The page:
St. Ephrem, the "Harp of the Holy Spirit," wrote a number of hymns that are used by many Eastern Christians.
Just one verse each day.
St. Ephrem, an influential saint from the 4th century, is known as the “Harp of the Holy Spirit.”
Why is that?
St. Ephrem is called the “Harp of the Holy Spirit” primarily because of the number of hymns and poems that he wrote.
Even his homilies were written in verse, according to the Catholic Encyclopedia.
Most of Ephraem’s sermons and exhortations are in verse, though a few sermons in prose have been preserved. If we put aside his exegetical writings, the rest of his works may be divided into homilies and hymns. The homilies are written in seven-syllable verse, often divided into two parts of three and four syllables respectively. He celebrates in them the feast of Our Lord and of the saints; sometimes he expounds a Scriptural narrative or takes up a spiritual or edifying theme.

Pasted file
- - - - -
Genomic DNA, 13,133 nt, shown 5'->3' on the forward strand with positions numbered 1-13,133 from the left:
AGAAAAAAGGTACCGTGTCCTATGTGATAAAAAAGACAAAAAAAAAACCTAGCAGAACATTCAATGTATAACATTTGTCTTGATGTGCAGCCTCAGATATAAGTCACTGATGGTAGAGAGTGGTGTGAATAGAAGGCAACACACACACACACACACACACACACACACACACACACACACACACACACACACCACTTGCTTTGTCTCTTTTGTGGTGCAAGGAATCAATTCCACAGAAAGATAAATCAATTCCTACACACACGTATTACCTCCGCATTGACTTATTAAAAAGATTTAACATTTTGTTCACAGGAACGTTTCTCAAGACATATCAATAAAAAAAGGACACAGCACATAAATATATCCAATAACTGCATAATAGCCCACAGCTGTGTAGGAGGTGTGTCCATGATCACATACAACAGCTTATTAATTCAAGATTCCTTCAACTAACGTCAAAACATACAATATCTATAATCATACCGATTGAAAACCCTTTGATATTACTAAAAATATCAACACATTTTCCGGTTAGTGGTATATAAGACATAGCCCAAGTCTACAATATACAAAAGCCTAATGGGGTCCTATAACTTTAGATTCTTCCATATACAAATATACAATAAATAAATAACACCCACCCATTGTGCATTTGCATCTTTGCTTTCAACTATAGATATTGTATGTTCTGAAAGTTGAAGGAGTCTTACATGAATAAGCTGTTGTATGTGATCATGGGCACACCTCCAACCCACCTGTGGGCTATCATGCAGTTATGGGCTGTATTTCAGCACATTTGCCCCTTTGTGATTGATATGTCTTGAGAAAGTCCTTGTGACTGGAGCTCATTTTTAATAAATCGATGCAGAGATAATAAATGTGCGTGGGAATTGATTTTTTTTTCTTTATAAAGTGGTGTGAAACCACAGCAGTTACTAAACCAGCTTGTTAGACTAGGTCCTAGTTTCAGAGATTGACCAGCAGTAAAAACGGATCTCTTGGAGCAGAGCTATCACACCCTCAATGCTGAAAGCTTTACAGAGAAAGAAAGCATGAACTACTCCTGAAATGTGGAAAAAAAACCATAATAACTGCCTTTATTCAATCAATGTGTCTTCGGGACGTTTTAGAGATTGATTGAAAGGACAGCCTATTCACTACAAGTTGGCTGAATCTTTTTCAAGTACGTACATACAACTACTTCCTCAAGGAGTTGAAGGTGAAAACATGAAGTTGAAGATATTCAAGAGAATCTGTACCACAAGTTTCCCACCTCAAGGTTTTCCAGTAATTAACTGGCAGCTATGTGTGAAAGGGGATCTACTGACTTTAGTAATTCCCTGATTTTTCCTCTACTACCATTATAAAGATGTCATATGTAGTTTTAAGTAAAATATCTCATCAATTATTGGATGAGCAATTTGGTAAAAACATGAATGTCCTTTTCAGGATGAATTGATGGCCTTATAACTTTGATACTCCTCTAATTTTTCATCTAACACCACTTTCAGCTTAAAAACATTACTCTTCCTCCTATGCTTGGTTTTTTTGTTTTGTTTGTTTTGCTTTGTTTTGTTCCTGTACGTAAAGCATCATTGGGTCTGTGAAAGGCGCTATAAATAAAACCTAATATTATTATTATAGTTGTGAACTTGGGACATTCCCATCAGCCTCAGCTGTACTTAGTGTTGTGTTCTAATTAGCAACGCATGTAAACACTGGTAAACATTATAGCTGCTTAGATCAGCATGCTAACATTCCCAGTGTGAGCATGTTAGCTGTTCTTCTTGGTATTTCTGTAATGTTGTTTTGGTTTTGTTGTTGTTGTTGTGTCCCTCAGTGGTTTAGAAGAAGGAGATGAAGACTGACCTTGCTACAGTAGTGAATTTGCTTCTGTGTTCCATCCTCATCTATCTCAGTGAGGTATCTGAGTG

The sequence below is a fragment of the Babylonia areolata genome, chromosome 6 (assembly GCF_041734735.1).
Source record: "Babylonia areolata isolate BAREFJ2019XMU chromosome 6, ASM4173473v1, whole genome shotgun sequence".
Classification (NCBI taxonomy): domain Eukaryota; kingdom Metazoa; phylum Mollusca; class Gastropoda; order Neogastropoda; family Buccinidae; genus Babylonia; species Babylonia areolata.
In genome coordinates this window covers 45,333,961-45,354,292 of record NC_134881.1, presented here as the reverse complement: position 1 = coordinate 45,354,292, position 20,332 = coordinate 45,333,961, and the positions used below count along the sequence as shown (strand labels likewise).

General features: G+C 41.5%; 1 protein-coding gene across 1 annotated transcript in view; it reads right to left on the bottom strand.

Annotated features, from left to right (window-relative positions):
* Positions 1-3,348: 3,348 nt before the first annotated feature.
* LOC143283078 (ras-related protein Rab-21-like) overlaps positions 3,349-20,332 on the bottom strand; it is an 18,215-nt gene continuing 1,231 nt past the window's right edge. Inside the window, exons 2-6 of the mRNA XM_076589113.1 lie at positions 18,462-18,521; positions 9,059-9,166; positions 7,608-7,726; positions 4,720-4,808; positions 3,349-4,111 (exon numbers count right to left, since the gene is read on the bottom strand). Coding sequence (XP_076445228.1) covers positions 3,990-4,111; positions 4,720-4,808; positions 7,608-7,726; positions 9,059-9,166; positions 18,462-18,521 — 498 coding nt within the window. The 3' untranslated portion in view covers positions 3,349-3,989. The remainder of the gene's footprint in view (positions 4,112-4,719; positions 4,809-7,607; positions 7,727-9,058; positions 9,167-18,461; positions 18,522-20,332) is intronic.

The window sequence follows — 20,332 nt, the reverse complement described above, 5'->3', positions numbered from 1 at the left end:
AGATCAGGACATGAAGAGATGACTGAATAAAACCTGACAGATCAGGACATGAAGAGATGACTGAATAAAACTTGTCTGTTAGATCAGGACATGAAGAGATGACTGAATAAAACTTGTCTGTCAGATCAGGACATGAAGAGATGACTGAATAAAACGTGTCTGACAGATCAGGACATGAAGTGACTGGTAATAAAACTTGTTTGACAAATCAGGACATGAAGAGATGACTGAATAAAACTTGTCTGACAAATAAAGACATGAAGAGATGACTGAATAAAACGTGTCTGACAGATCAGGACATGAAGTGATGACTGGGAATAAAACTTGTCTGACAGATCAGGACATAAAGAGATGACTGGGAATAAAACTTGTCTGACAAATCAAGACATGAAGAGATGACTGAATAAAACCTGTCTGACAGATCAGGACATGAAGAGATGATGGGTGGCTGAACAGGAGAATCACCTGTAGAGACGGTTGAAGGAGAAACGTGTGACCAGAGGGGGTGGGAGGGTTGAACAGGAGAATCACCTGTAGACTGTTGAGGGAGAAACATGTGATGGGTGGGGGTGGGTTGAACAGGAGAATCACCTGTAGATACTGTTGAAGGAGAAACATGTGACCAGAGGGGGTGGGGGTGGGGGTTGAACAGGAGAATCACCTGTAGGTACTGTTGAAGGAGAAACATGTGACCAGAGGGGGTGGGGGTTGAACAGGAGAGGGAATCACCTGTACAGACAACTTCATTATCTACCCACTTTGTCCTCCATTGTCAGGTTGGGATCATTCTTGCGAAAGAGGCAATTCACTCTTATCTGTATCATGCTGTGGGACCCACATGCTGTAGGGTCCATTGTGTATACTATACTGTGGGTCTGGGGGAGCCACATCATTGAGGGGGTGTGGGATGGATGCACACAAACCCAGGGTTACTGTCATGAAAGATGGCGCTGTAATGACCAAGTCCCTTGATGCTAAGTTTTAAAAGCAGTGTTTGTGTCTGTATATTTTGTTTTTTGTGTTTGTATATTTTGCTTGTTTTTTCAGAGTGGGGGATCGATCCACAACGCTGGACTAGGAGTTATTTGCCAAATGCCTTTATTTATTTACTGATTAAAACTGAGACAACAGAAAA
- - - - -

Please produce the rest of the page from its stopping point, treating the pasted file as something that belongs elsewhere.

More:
As a result, “[i]n the East the Lessons for the ecclesiastical services were often taken from the homilies of Ephraem.”
Even today St. Ephrem’s hymns and homilies are used extensively in various Eastern Christian liturgies.
St. Ephrem was clearly inspired by the Holy Spirit and let that inspiration form everything that he wrote.